World Cup 2010: South Africa’s Pre-Victory Bafana Bafana Parade

The South African national team today drove through the streets of Sandton, north of Johannesburg, with the fans coming out to support the team and show Bafana that they are behind them, in what was called the ‘United for Bafana Bafana’ campaign.

Around 60,000 football fans brought the streets of Johannesburg to a standstill to show their support for the South African World Cup team. Photo: Reuters

The South African national team today drove through the streets of Sandton, north of Johannesburg, with the fans coming out to support the team and show Bafana that they are behind them, in what was called the ‘United for Bafana Bafana’ campaign.

Huge crowds thronged the streets of the Sandton business district to hail Bafana Bafana – the nickname for the team, which loosely translates as Our Boys. Office workers also took to the streets across the city to blow vuvuzelas and wave flags while passing cars tooted their horns. Some wore clown wigs in national colours, others had makarapas – hard hats carved and painted into the shape of footballers and flags.

South Africa's national football team "Bafana Bafana" celebrate on the streets of Sandton during a parade. Photo: Reuters

The organisers were estimating some 250,000 people had flooded the streets of Sandton (more conservative estimates halved that) but the helicopter camera shots made it look like New Year’s Eve. Only it was lunchtime on a work day.

Other similar street parades in support of the national team took place in various South African cities including Port Elizabeth, Soweto, Cape Townn and Durban. At noon today all South Africans were instructed to blow their vuvuzelas and hoot their car horns.

Girls celebrate as they waits for the arrival of the South Africa's national football team Bafana Bafana during a parade on the streets of Sandton, north of Johannesburg. Photo: Reuters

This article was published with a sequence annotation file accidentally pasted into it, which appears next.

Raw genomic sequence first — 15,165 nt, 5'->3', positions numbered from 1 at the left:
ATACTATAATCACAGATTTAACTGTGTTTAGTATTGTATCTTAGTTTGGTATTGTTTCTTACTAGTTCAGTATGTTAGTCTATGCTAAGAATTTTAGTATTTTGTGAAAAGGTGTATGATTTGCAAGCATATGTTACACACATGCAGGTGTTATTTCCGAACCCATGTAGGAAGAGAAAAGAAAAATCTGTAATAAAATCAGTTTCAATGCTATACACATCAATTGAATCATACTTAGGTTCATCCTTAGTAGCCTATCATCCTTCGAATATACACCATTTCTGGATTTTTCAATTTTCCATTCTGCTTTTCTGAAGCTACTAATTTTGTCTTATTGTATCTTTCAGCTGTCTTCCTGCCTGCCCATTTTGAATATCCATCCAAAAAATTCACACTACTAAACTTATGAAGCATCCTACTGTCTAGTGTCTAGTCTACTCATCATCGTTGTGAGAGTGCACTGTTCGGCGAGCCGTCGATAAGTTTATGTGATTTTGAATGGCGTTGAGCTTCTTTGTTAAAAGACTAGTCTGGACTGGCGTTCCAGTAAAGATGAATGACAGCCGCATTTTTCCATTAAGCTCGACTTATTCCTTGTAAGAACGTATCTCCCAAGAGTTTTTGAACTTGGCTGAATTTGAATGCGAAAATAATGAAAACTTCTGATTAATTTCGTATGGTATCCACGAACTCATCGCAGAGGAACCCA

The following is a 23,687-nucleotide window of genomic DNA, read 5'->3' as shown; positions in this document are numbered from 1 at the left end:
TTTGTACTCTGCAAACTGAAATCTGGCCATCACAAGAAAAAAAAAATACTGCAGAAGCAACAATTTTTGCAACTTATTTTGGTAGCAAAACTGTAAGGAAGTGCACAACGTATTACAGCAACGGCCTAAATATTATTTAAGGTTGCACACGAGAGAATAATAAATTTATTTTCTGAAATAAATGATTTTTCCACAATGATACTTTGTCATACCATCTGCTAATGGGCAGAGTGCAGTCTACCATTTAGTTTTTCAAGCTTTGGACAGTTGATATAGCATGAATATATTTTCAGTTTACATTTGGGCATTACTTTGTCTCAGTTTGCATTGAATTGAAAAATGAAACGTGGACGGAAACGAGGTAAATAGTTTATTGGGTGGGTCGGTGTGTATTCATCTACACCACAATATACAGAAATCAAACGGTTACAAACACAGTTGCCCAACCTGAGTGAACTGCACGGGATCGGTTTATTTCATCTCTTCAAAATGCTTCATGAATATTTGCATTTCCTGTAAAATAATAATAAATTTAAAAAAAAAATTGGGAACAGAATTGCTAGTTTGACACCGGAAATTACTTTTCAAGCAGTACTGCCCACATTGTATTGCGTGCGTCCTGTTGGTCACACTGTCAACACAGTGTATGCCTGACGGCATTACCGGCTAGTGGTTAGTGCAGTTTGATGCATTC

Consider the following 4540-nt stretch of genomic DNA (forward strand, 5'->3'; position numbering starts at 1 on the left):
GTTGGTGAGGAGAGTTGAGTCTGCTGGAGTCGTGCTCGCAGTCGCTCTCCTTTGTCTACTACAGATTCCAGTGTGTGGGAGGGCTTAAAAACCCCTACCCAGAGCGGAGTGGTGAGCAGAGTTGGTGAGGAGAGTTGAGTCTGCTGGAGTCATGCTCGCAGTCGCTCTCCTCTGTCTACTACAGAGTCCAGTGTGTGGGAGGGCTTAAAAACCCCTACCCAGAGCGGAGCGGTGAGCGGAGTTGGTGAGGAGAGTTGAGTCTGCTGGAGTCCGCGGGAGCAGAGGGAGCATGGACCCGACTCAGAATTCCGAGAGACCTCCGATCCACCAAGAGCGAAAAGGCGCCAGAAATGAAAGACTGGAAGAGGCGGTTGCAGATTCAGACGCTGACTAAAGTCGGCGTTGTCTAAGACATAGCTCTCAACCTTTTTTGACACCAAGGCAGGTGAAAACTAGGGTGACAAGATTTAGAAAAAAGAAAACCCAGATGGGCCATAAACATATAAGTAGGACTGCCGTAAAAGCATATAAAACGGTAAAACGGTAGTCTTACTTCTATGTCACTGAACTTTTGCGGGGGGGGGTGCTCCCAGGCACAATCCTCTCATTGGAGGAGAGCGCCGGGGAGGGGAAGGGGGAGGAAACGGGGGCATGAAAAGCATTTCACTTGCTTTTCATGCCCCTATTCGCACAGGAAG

South Africa are not widely tipped to progress a long way in the tournament but a recent run of good results has boosted what was already wildly enthusiastic support still further.

The players on the bus looked emotional and were also stunned by the turnout of supporters. Before the players returned to their hotel, a number of celebratory balloons were released into the air and they will fly across the city, as they are programmed to do so and land in the goalmouth of one of the goals at Soccer City stadium, where the opening match and final will take place.

Fans celebrate as they waits for the arrival of the South Africa's national football team Bafana Bafana during a parade on the streets of Sandton, north of Johannesburg. Photo: Reuters

Resident Zanele Ntuli, among the enthusiastic crowds gathered outside parliament, said: “Never in my life did I think this would come to Africa, let alone South Africa.”

South Africans were ecstatic 14 years ago after the team won the African Nations Cup on home soil, but the national football association said Wednesday’s turnout beat all records. “This is the biggest show of public support for our team in the history of the professional game,” said chief executive Leslie Sedibe.

Football fans wave flags as Bafana Bafana parade past. Photo: Reuters

“We urge the 90,000 spectators who will be coming here to exercise restraint when it comes to using their own cars, because there are buses and there are trains which will drop them right at the door,” said Rich Mkhondo, a spokesman for the local organising committee.

Fans celebrate as they waits for the arrival of the South Africa's national football team Bafana Bafana during a parade on the streets of Sandton, north of Johannesburg. Photo: Reuters

The South African national team will meet the South African president, Jacob Zuma, later on Wednesday, as Zuma wants to wish them well.

The family of South Africa’s first black president, Nelson Mandela, has also indicated that he will appear at the tournament’s opening ceremony on Friday. There had been fears that the legendary leader, now aged 91, would be too frail to make it. [via The Goal and The Daily Telegraph (UK)]

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